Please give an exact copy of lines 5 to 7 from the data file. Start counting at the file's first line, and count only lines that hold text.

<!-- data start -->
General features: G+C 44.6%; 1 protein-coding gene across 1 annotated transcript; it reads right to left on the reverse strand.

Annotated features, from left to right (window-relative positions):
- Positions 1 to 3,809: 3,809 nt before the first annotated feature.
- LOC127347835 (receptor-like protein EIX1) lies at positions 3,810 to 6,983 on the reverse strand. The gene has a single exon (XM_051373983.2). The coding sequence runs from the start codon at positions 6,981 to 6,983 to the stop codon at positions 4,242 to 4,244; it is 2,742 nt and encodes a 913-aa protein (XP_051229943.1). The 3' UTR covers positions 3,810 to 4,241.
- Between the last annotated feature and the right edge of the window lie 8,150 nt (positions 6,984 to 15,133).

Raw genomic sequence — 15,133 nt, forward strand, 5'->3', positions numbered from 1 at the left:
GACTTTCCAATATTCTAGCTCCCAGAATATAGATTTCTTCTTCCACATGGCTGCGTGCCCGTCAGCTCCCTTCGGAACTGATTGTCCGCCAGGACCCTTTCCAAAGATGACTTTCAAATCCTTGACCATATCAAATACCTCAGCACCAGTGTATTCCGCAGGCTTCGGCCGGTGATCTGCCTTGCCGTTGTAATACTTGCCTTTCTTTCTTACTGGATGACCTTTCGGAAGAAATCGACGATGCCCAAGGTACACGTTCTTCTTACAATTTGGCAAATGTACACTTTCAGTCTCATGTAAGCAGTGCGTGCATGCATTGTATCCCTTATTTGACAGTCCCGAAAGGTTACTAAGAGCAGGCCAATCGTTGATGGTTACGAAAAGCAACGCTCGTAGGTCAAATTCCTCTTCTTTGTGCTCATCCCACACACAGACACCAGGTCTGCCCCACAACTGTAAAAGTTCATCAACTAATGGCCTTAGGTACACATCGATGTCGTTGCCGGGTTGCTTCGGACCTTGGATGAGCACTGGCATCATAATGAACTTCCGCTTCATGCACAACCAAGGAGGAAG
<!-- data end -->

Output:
- Between the last annotated feature and the right edge of the window lie 8,150 nt (positions 6,984 to 15,133).

Raw genomic sequence — 15,133 nt, forward strand, 5'->3', positions numbered from 1 at the left:
GACTTTCCAATATTCTAGCTCCCAGAATATAGATTTCTTCTTCCACATGGCTGCGTGCCCGTCAGCTCCCTTCGGAACTGATTGTCCGCCAGGACCCTTTCCAAAGATGACTTTCAAATCCTTGACCATATCAAATACCTCAGCACCAGTGTATTCCGCAGGCTTCGGCCGGTGATCTGCCTTGCCGTTGTAATACTTGCCTTTCTTTCTTACTGGATGACCTTTCGGAAGAAATCGACGATGCCCAAGGTACACGTTCTTCTTACAATTTGGCAAATGTACACTTTCAGTCTCATGTAAGCAGTGCGTGCATGCATTGTATCCCTTATTTGACAGTCCCGAAAGGTTACTAAGAGCAGGCCAATCGTTGATGGTTACGAAAAGCAACGCTCGTAGGTCAAATTCCTCTTCTTTGTGCTCATCCCACACACAGACACCAGGTCTGCCCCACAACTGTAAAAGTTCATCAACTAATGGCCTTAGGTACACATCGATGTCGTTGCCGGGTTGCTTCGGACCTTGGATGAGCACTGGCATCATAATGAACTTCCGCTTCATGCACAACCAAGGAGGAAG